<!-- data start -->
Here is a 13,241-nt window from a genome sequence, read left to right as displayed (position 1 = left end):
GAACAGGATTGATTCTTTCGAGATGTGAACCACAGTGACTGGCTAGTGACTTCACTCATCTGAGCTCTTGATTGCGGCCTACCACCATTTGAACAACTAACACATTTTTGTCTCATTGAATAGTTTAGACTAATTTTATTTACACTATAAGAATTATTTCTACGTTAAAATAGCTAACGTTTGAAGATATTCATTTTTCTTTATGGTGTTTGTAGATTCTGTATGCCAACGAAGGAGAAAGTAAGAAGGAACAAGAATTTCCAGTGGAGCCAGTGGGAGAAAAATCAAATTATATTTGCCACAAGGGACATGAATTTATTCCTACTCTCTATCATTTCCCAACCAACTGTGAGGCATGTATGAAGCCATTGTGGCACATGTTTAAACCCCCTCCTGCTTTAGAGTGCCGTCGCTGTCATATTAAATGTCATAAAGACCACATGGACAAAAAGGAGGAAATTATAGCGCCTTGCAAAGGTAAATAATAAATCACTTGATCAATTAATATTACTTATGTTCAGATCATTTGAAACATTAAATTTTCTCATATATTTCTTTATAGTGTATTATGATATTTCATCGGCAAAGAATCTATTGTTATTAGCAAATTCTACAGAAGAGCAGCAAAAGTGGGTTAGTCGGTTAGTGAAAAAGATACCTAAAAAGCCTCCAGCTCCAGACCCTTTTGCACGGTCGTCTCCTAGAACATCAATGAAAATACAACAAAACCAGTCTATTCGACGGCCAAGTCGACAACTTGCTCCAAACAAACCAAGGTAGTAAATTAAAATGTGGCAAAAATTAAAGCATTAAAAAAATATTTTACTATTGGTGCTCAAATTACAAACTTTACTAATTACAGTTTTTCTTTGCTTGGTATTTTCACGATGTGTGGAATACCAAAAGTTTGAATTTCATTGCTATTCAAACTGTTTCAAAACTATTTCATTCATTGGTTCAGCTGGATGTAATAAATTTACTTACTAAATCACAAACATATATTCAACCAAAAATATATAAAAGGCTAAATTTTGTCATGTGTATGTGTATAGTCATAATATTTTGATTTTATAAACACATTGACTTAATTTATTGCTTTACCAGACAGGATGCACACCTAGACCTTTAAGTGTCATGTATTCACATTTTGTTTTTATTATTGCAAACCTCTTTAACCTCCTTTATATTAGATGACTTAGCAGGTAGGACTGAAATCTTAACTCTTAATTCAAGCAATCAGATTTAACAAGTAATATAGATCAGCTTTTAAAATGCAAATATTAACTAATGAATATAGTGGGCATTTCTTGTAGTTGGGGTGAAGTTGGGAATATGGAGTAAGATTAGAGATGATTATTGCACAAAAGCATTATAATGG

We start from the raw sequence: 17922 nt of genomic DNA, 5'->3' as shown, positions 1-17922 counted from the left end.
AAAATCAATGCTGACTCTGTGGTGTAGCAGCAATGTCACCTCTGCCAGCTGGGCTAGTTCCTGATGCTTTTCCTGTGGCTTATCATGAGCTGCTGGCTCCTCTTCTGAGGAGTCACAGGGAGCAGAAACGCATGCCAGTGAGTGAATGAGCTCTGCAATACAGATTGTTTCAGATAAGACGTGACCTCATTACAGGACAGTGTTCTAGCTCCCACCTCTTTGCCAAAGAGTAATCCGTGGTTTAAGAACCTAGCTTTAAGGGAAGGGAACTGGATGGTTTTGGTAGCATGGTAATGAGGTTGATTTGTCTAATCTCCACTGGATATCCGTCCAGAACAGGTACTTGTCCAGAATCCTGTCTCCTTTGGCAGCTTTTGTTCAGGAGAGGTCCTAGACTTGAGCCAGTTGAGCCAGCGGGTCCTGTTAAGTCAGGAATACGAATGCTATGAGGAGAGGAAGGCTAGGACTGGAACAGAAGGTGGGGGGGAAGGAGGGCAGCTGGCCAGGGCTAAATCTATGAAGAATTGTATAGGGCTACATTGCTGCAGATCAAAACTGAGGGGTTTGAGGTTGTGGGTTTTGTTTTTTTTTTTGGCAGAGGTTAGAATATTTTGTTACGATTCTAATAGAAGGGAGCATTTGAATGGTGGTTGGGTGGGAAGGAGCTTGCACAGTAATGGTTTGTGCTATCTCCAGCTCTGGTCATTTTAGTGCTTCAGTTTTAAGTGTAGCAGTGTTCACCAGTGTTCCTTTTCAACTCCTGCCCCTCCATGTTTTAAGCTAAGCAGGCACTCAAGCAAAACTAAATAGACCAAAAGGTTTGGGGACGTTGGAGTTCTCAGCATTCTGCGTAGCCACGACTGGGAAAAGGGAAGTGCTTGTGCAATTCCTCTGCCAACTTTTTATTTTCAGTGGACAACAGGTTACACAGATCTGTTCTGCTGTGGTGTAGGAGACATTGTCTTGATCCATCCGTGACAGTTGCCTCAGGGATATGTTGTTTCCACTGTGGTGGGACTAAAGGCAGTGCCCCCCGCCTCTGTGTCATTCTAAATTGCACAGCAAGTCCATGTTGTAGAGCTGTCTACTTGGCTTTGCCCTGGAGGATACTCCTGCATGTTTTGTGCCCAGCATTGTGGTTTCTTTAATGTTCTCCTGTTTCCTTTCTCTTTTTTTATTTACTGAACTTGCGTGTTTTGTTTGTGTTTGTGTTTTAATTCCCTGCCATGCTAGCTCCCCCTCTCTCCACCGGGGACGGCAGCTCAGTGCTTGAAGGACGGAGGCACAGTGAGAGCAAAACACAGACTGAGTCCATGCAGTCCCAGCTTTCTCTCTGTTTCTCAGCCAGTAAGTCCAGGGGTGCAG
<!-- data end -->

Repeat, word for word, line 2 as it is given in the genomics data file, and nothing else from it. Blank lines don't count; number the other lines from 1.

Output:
GAACAGGATTGATTCTTTCGAGATGTGAACCACAGTGACTGGCTAGTGACTTCACTCATCTGAGCTCTTGATTGCGGCCTACCACCATTTGAACAACTAACACATTTTTGTCTCATTGAATAGTTTAGACTAATTTTATTTACACTATAAGAATTATTTCTACGTTAAAATAGCTAACGTTTGAAGATATTCATTTTTCTTTATGGTGTTTGTAGATTCTGTATGCCAACGAAGGAGAAAGTAAGAAGGAACAAGAATTTCCAGTGGAGCCAGTGGGAGAAAAATCAAATTATATTTGCCACAAGGGACATGAATTTATTCCTACTCTCTATCATTTCCCAACCAACTGTGAGGCATGTATGAAGCCATTGTGGCACATGTTTAAACCCCCTCCTGCTTTAGAGTGCCGTCGCTGTCATATTAAATGTCATAAAGACCACATGGACAAAAAGGAGGAAATTATAGCGCCTTGCAAAGGTAAATAATAAATCACTTGATCAATTAATATTACTTATGTTCAGATCATTTGAAACATTAAATTTTCTCATATATTTCTTTATAGTGTATTATGATATTTCATCGGCAAAGAATCTATTGTTATTAGCAAATTCTACAGAAGAGCAGCAAAAGTGGGTTAGTCGGTTAGTGAAAAAGATACCTAAAAAGCCTCCAGCTCCAGACCCTTTTGCACGGTCGTCTCCTAGAACATCAATGAAAATACAACAAAACCAGTCTATTCGACGGCCAAGTCGACAACTTGCTCCAAACAAACCAAGGTAGTAAATTAAAATGTGGCAAAAATTAAAGCATTAAAAAAATATTTTACTATTGGTGCTCAAATTACAAACTTTACTAATTACAGTTTTTCTTTGCTTGGTATTTTCACGATGTGTGGAATACCAAAAGTTTGAATTTCATTGCTATTCAAACTGTTTCAAAACTATTTCATTCATTGGTTCAGCTGGATGTAATAAATTTACTTACTAAATCACAAACATATATTCAACCAAAAATATATAAAAGGCTAAATTTTGTCATGTGTATGTGTATAGTCATAATATTTTGATTTTATAAACACATTGACTTAATTTATTGCTTTACCAGACAGGATGCACACCTAGACCTTTAAGTGTCATGTATTCACATTTTGTTTTTATTATTGCAAACCTCTTTAACCTCCTTTATATTAGATGACTTAGCAGGTAGGACTGAAATCTTAACTCTTAATTCAAGCAATCAGATTTAACAAGTAATATAGATCAGCTTTTAAAATGCAAATATTAACTAATGAATATAGTGGGCATTTCTTGTAGTTGGGGTGAAGTTGGGAATATGGAGTAAGATTAGAGATGATTATTGCACAAAAGCATTATAATGG